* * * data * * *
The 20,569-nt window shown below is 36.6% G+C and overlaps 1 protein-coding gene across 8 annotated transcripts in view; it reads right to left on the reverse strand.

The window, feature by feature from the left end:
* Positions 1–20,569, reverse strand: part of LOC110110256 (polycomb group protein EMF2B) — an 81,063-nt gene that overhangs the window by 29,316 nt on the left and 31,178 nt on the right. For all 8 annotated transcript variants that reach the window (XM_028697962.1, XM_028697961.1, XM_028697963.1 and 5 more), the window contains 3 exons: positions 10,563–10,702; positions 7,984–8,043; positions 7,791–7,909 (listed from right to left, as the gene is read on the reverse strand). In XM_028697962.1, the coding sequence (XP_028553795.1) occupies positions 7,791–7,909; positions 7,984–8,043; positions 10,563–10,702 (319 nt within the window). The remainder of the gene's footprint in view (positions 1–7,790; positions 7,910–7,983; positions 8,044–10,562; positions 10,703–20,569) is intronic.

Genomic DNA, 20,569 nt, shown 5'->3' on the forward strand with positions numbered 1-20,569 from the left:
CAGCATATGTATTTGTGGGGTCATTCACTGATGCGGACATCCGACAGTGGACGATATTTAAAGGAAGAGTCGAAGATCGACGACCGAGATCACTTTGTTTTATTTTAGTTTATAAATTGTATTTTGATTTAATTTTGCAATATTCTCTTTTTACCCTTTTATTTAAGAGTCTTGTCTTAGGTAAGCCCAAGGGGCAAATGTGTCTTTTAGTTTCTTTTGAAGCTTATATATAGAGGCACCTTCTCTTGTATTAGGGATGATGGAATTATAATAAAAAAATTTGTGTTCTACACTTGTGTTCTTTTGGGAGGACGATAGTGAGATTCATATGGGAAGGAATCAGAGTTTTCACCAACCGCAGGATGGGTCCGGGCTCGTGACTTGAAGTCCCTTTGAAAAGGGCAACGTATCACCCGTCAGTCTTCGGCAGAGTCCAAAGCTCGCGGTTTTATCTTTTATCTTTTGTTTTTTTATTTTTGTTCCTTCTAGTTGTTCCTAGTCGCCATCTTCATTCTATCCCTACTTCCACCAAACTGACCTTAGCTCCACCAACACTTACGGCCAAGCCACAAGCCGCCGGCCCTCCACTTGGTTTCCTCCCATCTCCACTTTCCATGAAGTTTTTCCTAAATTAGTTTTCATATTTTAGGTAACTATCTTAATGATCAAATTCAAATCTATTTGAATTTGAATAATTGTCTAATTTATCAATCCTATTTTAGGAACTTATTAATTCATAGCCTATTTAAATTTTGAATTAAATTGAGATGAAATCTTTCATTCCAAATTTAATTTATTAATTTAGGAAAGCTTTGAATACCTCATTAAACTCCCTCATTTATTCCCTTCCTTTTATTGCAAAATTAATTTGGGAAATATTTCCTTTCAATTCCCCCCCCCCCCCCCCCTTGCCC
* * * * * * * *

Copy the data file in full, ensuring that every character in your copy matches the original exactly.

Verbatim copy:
The 20,569-nt window shown below is 36.6% G+C and overlaps 1 protein-coding gene across 8 annotated transcripts in view; it reads right to left on the reverse strand.

The window, feature by feature from the left end:
* Positions 1–20,569, reverse strand: part of LOC110110256 (polycomb group protein EMF2B) — an 81,063-nt gene that overhangs the window by 29,316 nt on the left and 31,178 nt on the right. For all 8 annotated transcript variants that reach the window (XM_028697962.1, XM_028697961.1, XM_028697963.1 and 5 more), the window contains 3 exons: positions 10,563–10,702; positions 7,984–8,043; positions 7,791–7,909 (listed from right to left, as the gene is read on the reverse strand). In XM_028697962.1, the coding sequence (XP_028553795.1) occupies positions 7,791–7,909; positions 7,984–8,043; positions 10,563–10,702 (319 nt within the window). The remainder of the gene's footprint in view (positions 1–7,790; positions 7,910–7,983; positions 8,044–10,562; positions 10,703–20,569) is intronic.

Genomic DNA, 20,569 nt, shown 5'->3' on the forward strand with positions numbered 1-20,569 from the left:
CAGCATATGTATTTGTGGGGTCATTCACTGATGCGGACATCCGACAGTGGACGATATTTAAAGGAAGAGTCGAAGATCGACGACCGAGATCACTTTGTTTTATTTTAGTTTATAAATTGTATTTTGATTTAATTTTGCAATATTCTCTTTTTACCCTTTTATTTAAGAGTCTTGTCTTAGGTAAGCCCAAGGGGCAAATGTGTCTTTTAGTTTCTTTTGAAGCTTATATATAGAGGCACCTTCTCTTGTATTAGGGATGATGGAATTATAATAAAAAAATTTGTGTTCTACACTTGTGTTCTTTTGGGAGGACGATAGTGAGATTCATATGGGAAGGAATCAGAGTTTTCACCAACCGCAGGATGGGTCCGGGCTCGTGACTTGAAGTCCCTTTGAAAAGGGCAACGTATCACCCGTCAGTCTTCGGCAGAGTCCAAAGCTCGCGGTTTTATCTTTTATCTTTTGTTTTTTTATTTTTGTTCCTTCTAGTTGTTCCTAGTCGCCATCTTCATTCTATCCCTACTTCCACCAAACTGACCTTAGCTCCACCAACACTTACGGCCAAGCCACAAGCCGCCGGCCCTCCACTTGGTTTCCTCCCATCTCCACTTTCCATGAAGTTTTTCCTAAATTAGTTTTCATATTTTAGGTAACTATCTTAATGATCAAATTCAAATCTATTTGAATTTGAATAATTGTCTAATTTATCAATCCTATTTTAGGAACTTATTAATTCATAGCCTATTTAAATTTTGAATTAAATTGAGATGAAATCTTTCATTCCAAATTTAATTTATTAATTTAGGAAAGCTTTGAATACCTCATTAAACTCCCTCATTTATTCCCTTCCTTTTATTGCAAAATTAATTTGGGAAATATTTCCTTTCAATTCCCCCCCCCCCCCCCCCTTGCCC